The Center for Musical Arts is proud to work with knowledgeable faculty with unique backgrounds. In this interview with percussion instructor Ryan Sapp we explore his teaching style, what first drew him to the drum set, and much more. Watch or read the interview below.

 

Introduction to Ryan Sapp

Center for Musical Arts: All right, good morning! My name is Erica Reid. I am the Marketing Manager with the Center for Musical Arts, and today I am sitting down with Ryan Sapp, one of the fantastic faculty members we have at the Center. How are you doing, Ryan?

Ryan: I’m doing well, Erica. It’s nice to see you and talk with you.

Center: Yeah, absolutely. Could you start us off just giving us the lay of the land: what is your role with the Center? What is your history?

Ryan: I am the percussion instructor at the Center for Musical Arts. I began in November of 2017.

Ryan’s Teaching Philosophy

Center: Fantastic. How would you just generally describe your teaching philosophy?

Ryan: Well, I try not to have one way of looking at things, but if I had to sum it up, I would say “real world.” I would say “practical.” I want a student to be able to use their knowledge and their skills in a real world application, whether it’s a school band, I want them to be able to read their music and play the music that’s presented to them, whether it’s an adult who just wants to play with his or her buddies on the weekend, I want them to be able to use the knowledge and the skills on the songs that they’re learning. Whether it’s a teenager applying for a college audition, everything that I teach is applicable to real world knowledge and skills and real world usage. So, I try to teach from that point of view and hopefully they can use everything that I give them.

Playing Percussion

Center: I think that’s a great philosophy. I didn’t even introduce you as a percussion faculty member. What drew you to percussion? What made that your instrument?

Ryan: [laughs] I started off when I was a little kid, just banging Lincoln Logs on some pillows, and I think it just went from there, and I started in a 6th grade band, and played throughout middle school. But, I really wanted to play drum set. That was the overarching goal. So, I just started fooling around with that, and it just happened. I just kept playing, and in my later teenage years really, that’s all I wanted to do. I just wanted to be a drummer. Then, as I went on to college, I was exposed to even more of the percussion world, keyboards and timpanies, and of course there’s an entire literal world of percussion out there, from all around the world. So, I became exposed to a lot of that stuff, and it’s been a lot of fun.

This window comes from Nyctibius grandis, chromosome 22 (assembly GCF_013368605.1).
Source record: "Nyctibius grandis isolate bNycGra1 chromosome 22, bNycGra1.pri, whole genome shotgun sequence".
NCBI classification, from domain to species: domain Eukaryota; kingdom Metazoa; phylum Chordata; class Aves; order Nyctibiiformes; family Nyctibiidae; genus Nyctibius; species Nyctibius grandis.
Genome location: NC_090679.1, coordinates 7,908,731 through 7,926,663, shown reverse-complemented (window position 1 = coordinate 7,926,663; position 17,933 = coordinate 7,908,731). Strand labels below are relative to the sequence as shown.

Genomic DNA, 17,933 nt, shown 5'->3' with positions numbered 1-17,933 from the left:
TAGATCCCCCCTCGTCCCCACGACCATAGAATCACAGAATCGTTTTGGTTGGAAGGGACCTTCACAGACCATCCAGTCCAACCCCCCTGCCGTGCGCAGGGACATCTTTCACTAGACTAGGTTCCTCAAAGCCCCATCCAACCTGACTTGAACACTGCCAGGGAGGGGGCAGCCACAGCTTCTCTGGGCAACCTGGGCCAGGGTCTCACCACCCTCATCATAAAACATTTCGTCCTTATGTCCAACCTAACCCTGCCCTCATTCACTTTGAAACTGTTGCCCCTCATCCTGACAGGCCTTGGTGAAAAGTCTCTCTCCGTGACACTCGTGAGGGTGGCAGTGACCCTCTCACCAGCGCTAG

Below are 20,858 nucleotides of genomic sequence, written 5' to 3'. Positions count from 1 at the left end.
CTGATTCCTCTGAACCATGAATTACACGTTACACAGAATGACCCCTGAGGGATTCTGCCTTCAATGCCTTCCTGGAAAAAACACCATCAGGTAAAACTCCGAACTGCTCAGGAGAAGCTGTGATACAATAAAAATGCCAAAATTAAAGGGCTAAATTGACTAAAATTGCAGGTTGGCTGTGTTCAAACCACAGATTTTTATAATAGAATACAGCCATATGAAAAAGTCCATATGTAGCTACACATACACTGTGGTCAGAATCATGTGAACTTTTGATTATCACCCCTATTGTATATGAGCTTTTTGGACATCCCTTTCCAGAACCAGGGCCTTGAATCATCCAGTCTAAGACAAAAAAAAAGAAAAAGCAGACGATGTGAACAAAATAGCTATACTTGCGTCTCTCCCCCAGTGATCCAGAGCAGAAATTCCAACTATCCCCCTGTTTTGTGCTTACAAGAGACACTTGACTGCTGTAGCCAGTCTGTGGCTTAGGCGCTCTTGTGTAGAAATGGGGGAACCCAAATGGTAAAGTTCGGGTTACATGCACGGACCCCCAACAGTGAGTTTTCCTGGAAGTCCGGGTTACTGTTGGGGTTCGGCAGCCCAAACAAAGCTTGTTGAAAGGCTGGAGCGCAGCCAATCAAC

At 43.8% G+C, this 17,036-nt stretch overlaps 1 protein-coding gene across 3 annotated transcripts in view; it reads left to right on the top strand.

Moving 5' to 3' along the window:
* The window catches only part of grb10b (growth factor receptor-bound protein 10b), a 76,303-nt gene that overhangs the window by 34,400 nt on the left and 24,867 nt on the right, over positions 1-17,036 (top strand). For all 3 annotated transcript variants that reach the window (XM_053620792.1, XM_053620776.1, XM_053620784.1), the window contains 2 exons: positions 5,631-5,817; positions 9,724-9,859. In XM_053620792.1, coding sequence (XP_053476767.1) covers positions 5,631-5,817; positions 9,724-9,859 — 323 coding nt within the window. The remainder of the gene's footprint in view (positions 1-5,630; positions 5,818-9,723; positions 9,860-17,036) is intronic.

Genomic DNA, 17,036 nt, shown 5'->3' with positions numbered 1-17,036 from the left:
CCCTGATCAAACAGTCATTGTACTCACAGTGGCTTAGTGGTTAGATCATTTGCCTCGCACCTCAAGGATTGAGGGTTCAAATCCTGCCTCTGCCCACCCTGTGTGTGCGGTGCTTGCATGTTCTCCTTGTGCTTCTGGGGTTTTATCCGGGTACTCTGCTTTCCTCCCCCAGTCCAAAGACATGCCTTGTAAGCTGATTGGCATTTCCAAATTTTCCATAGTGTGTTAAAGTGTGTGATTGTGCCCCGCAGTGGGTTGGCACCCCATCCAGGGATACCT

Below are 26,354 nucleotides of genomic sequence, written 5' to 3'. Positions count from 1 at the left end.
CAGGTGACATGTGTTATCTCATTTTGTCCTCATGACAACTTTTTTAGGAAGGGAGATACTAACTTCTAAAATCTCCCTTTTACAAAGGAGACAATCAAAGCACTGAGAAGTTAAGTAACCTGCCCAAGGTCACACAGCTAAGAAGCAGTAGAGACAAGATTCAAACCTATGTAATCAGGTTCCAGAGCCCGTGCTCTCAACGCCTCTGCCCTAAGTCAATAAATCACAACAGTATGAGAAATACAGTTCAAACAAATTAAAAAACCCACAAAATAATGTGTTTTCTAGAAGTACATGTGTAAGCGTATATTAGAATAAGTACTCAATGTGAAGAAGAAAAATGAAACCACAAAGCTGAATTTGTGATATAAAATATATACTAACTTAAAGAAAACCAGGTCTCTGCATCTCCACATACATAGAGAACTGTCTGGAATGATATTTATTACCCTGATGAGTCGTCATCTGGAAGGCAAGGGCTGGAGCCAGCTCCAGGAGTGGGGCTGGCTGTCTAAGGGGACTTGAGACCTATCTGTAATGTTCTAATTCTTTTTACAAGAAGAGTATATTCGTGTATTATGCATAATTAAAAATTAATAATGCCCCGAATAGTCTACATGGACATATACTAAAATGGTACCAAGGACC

Center: Which, if I can ask, which elements of percussion do you teach, or can you teach it all? I saw on your profile, you mentioned handpan.

Ryan: Yeah, that’s a more recent thing. I’ve always had a fascination with metallophones — cymbals, anything made of metal. Gongs, they’re under the category of metallophones, and I just love the sound of all of that. One of my friends had one, and of course I was fascinated with it, and had an opportunity to acquire one, and I’m still practicing to this day on it. They’re a lot of fun. They’re a distant cousin to the steel pans, which I just love the sound of steel pans. And when you hear them, I mean, you just want to get on the beach and do a little limbo. [laughs] It just has a very, just wonderful sound to me anyways.

The Importance of Teachers

Center: Fantastic. So, have you had, along your path, a teacher or a mentor who has guided you, who brought you to where you are, and what kind of things did you learn from them?

Ryan: To be honest, I’ve had some good teachers, but I really didn’t grow up with a mentor of that sort, somebody that guided me along the way. Early on, I was self-taught, even though I knew how to read music, and play in bands and things like that. I was, in a lot of ways, very self-taught, and I just had to figure it out for myself. 

Now, having said that, I truly believe that having mentors and teachers are a vital part of becoming a better musician — and even more importantly, becoming a better person, and a knowledgeable person. So, I try as best as I can to be that for my students.